A Brief Overview of the Gospels: A Bible Study - Part 1
I want to welcome you to this brief study of the Gospels. Scripture is the best teacher so I have included many verses and little side discussion. May the Holy Spirit be your teacher as we look at the life of Christ together. So grab a notebook, a pen, and a cup of coffee and let's get started.
The four Gospels tell the same story from four different viewpoints. The central figure of Matthew, Mark, Luke, and John is the God of the Universe, Jesus Christ. The Gospels give the true account of the life of Christ.
Jesus has been perhaps the most misunderstood person who ever lived. Albert Schweitzer says of Christ, “He was a deluded fanatic who futilely threw away his life on blind devotion to a mad dream . . . . There is nothing more negative than the critical study of the life of Christ.”
George Bernard Shaw said, “A man who was sane until Peter hailed him as the Christ and who then became a monomaniac . . . his delusion is a very common delusion among the insane…quite consistent with the . . . cunning and penetration which Jesus displayed in Jerusalem after his delusion had taken complete hold of him.”
Randolf Bultman says, “I do indeed think we can now know almost nothing concerning the life and personality of Jesus.” The truth is all we truly know about Jesus Christ is written in the Gospels. To know and understand the Gospels is to know and understand Jesus.
Matthew addresses his Gospel to the Jews and portrays Christ as King. The Jews had long awaited the arrival of their Messiah, and it is to them that Matthew writes. Matthew traces the genealogy of Christ back to Abraham, the father of the Jews in chapter one. He traces the line from Abraham to Joseph (coming throiugh the Jews), from David through Solomon (the kingly line), and through the line of His stepfather Joseph.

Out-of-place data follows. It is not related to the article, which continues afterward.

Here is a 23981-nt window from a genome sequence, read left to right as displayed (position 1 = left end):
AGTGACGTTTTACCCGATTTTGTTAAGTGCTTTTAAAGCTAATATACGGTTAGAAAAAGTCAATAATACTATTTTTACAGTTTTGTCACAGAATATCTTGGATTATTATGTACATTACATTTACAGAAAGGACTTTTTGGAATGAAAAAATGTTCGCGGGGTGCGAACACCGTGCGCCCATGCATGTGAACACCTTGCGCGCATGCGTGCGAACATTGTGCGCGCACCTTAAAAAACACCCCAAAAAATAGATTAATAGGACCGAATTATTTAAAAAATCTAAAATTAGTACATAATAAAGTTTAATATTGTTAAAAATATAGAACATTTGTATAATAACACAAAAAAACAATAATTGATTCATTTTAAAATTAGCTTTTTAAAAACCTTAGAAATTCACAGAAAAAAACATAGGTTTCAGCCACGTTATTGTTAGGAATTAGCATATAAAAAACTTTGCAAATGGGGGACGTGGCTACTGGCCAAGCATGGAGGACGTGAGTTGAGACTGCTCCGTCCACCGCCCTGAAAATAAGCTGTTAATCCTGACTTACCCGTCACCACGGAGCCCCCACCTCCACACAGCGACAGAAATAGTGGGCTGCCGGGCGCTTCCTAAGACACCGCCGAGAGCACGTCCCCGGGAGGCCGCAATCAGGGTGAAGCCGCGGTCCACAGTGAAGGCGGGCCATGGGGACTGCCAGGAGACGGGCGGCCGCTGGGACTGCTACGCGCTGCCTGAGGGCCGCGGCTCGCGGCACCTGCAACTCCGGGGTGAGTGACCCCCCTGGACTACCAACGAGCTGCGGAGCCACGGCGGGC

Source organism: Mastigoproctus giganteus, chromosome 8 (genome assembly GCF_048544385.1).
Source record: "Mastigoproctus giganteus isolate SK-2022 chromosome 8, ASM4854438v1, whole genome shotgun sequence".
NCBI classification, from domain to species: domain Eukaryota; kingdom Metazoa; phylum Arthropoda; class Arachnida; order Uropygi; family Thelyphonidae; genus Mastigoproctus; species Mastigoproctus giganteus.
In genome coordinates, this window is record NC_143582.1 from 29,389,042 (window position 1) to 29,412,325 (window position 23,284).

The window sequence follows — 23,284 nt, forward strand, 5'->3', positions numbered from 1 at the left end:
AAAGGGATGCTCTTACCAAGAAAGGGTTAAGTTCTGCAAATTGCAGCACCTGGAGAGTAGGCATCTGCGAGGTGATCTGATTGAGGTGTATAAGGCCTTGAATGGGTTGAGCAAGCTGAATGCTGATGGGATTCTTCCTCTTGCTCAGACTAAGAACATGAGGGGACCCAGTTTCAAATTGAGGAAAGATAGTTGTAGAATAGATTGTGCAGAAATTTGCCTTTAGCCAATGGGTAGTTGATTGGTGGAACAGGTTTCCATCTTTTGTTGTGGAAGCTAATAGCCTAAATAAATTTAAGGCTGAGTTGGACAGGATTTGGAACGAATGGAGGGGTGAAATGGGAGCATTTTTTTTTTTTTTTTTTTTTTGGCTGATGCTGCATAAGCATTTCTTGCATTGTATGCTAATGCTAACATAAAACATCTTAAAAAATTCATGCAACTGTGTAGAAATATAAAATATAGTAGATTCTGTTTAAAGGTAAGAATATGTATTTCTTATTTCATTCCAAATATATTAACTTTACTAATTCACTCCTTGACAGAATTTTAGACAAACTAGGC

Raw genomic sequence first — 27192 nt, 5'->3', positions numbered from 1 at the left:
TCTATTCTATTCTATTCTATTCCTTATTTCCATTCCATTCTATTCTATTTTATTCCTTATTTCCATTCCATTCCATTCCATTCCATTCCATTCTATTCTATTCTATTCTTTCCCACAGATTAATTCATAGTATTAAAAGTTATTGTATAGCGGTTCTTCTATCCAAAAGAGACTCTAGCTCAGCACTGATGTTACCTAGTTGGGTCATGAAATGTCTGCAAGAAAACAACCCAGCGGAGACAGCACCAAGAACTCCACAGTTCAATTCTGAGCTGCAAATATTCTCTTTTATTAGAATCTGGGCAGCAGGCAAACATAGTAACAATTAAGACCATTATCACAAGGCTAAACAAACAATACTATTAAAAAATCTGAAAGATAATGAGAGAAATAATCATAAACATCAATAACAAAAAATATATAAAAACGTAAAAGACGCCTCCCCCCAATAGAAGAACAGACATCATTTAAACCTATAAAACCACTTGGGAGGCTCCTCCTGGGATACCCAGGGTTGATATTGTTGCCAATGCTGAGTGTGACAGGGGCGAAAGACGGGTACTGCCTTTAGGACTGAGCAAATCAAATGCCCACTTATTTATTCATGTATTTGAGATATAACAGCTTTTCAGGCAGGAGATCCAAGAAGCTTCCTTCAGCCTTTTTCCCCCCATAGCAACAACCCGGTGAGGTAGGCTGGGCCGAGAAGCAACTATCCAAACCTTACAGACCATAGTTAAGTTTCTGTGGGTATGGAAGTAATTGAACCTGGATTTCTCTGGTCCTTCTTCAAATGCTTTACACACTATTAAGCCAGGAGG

Luke addresses his Gospel to the Greeks and presents Christ as the “Son of Man”. This seems to be the Lord’s favorite title while on earth. His genealogy traces the line of Christ all the way back to Adam as the Son of Man.
There is a seemingly contradiction in these two genealogies. Matthew 1:16 talks of Joseph being fathered by Jacob. Luke 3:23 speaks of Heli being the father of Joseph. The ancient world considered their sons-in-law to be their own sons. Therefore, Heli was really the father of Mary and father-in-law to Joseph.
Mark wrote to the Romans. The Romans were interested in action, not background information so Mark starts out with action. He left no genealogy.
John takes Christ’s genealogy all the way back to the beginning - or should I say “in the beginning”. He presents Jesus Christ as the Son of God as he writes to the church. Jesus Christ is the Son of God, Son of Man, Son of a king. By looking at the four Gospels we get the full picture of who Christ was and is.